Campfires
· Clear away dry leaves and sticks, overhanging low branches and shrubs.
· Watch children while the fire is burning. Never let children or pets play or stand too close to the fire.
· Attend to the campfire at all times. A campfire left alone for only a few minutes can grow into a damaging fire.
· Before you light the fire, check the wind direction.
· Keep a campfire small which is easier to control.
· Never use gasoline or other flammable or combustible liquids.
· If roasting marshmallows, help young children. Never shake a roasting marshmallow. It can turn into a flying, flaming ball. A heated metal skewer can cause burns.
· Place campfires and fire pits at least 10 feet away from anything that can burn

Extinguishing Your Campfire
· Allow the wood to burn completely to ash, if possible.
· Pour lots of water on the fire; drown all embers, not just the red ones.
· Pour until hissing sound stops.
· Stir the campfire ashes and embers with a shovel.
· Scrape the sticks and logs to remove any embers.
· Stir and make sure everything is wet and they are cold to the touch.
· If you do not have water, use dirt. Mix enough dirt or sand with the embers. Continue adding and stirring until all material is cool. Remember: do NOT bury the fire as the fire will continue to smolder and could catch roots on fire that will eventually get
to the surface and start a wildfire. REMEMBER: If it is too hot to touch, it’s too hot to leave!

Dangers of Carbon Monoxide
· Carbon monoxide (CO), often call the “silent killer,” is an invisible, odorless gas created when fuels (such as kerosene, gasoline, wood, coal, natural gas, propane, oil, and methane) burn incompletely. Carbon monoxide can result from a number of camping equipment, including barbecue grills, portable generators or other fuel-powered devices.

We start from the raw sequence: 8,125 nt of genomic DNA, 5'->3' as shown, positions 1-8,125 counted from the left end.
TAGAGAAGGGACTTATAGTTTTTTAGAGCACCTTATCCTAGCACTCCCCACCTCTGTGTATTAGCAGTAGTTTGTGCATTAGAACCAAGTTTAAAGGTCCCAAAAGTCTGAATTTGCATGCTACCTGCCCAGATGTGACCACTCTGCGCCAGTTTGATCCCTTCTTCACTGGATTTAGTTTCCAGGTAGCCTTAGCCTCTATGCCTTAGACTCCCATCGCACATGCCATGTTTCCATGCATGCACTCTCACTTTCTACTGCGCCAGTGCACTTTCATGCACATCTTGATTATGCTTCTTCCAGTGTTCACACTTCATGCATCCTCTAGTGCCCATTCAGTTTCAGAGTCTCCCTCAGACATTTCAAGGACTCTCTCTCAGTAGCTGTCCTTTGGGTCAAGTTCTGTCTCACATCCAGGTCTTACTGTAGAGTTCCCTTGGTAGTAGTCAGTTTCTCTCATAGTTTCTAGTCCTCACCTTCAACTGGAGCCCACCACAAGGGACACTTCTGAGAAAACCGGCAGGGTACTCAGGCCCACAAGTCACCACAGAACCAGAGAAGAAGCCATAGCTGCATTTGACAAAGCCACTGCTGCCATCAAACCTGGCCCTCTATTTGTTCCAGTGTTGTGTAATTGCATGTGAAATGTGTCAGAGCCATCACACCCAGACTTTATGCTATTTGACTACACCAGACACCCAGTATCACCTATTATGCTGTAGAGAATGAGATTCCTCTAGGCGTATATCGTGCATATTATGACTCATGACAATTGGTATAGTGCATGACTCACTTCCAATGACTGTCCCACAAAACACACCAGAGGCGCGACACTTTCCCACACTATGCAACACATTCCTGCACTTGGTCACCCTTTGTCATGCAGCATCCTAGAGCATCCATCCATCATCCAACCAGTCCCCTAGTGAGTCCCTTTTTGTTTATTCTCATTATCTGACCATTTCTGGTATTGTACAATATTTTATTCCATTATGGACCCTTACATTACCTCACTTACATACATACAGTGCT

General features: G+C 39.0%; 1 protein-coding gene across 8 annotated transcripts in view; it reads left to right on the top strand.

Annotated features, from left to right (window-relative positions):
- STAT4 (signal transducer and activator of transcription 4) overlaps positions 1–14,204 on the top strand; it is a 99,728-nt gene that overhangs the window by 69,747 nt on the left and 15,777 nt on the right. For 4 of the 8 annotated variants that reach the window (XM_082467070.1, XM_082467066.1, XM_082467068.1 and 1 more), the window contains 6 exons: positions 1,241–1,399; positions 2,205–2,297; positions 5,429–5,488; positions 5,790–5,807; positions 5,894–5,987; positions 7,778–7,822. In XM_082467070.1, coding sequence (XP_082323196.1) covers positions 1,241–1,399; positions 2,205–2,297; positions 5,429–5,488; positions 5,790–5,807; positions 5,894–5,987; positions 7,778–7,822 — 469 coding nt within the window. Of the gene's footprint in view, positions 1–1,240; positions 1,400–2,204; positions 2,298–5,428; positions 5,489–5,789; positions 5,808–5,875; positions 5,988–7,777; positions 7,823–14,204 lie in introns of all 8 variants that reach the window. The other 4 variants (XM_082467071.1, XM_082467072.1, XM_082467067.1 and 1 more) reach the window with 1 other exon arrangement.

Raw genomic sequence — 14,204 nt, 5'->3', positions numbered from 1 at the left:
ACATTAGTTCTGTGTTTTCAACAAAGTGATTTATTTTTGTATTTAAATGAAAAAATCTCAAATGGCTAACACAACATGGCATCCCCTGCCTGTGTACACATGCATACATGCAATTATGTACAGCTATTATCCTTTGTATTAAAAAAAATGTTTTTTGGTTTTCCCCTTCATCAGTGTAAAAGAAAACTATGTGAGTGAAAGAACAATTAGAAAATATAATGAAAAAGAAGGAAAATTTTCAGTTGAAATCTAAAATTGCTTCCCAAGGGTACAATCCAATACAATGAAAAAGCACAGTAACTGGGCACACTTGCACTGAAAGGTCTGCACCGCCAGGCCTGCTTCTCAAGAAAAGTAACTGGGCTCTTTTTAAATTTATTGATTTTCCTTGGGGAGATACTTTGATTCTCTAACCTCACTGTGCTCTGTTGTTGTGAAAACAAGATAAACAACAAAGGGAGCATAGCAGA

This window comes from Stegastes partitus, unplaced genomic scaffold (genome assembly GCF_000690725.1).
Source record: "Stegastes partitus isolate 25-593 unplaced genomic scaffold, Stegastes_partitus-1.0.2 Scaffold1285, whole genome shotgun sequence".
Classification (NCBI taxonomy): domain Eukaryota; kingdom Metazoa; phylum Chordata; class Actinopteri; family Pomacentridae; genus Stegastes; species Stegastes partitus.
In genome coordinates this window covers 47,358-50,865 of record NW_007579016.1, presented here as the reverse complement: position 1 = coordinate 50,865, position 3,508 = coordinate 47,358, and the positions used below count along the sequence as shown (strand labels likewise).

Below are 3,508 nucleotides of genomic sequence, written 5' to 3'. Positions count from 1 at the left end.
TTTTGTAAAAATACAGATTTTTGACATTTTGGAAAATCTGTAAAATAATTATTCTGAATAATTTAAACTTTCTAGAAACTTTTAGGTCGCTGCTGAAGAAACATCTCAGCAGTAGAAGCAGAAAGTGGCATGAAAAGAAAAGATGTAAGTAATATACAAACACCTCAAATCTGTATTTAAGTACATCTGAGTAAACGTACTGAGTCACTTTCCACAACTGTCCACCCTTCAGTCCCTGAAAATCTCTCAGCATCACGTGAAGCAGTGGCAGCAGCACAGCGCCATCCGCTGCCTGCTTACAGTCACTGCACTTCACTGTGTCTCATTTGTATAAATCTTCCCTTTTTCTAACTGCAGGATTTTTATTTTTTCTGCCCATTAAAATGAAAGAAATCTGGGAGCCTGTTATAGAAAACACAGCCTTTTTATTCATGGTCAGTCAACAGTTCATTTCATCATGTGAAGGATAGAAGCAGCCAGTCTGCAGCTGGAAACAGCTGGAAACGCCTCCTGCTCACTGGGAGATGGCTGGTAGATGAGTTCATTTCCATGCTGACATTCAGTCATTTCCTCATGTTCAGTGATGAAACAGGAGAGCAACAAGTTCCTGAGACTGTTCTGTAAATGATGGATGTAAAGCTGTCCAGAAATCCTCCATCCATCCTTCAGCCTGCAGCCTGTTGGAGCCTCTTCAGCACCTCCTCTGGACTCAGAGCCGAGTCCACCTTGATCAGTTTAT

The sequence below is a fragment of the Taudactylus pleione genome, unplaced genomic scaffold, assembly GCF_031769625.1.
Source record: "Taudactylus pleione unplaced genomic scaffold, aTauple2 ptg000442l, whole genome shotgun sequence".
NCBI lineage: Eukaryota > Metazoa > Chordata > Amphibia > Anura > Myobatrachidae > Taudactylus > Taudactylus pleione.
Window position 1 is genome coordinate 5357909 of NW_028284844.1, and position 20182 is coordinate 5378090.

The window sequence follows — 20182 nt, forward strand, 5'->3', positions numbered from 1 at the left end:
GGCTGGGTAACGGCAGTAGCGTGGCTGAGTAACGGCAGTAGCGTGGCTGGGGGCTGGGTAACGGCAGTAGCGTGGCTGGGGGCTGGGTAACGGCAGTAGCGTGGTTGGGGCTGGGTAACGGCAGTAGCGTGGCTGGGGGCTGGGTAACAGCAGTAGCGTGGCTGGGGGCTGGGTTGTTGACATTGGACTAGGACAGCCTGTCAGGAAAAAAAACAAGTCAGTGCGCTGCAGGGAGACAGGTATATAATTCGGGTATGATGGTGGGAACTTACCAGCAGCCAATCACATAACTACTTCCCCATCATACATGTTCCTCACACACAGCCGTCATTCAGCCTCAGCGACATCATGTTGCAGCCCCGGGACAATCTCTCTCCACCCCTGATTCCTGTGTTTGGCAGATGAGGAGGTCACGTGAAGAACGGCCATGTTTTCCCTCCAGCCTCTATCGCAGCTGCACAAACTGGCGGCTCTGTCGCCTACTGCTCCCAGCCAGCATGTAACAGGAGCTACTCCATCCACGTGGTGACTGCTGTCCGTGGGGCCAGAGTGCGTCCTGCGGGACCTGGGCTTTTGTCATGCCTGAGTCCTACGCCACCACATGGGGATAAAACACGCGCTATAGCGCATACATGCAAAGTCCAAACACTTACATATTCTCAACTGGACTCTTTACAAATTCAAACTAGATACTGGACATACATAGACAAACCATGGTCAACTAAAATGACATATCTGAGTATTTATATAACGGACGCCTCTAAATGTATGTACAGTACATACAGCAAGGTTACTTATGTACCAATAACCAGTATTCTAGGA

· CO poisoning can result from malfunctioning or improperly vented furnaces or other heating appliances, portable generators, water heaters, clothes dryers, or cars left running in garages.
· Carbon monoxide levels from barbecue grills or portable generators can increase quickly in enclosed spaces. Campers should keep and use these items in well-ventilated areas to avoid fumes leaking into the openings or vents of RVs and tents.
· Headache, nausea, and drowsiness are symptoms of CO poisoning.
Exposure to CO can be fatal.

Installation of CO Alarms
· Choose a CO alarm that has the label of a recognized testing laboratory.
· Install and maintain CO alarms inside your recreational vehicles provide early warning of CO.

Portable Generators
· Use portable generators outdoors in well-ventilated area..
· If you are using a portable generator, make sure you have battery-operated CO alarms or plug-in CO alarms with a battery backup in the camper.

If Your Carbon Monoxide Alarm Sounds
· Immediately move to a fresh air location outdoors.
· Call 9-1-1 from the fresh air location. Remain there until emergency personnel arrive to assist you.

Information provided by The fire Fatality Task Force, for more information Click Here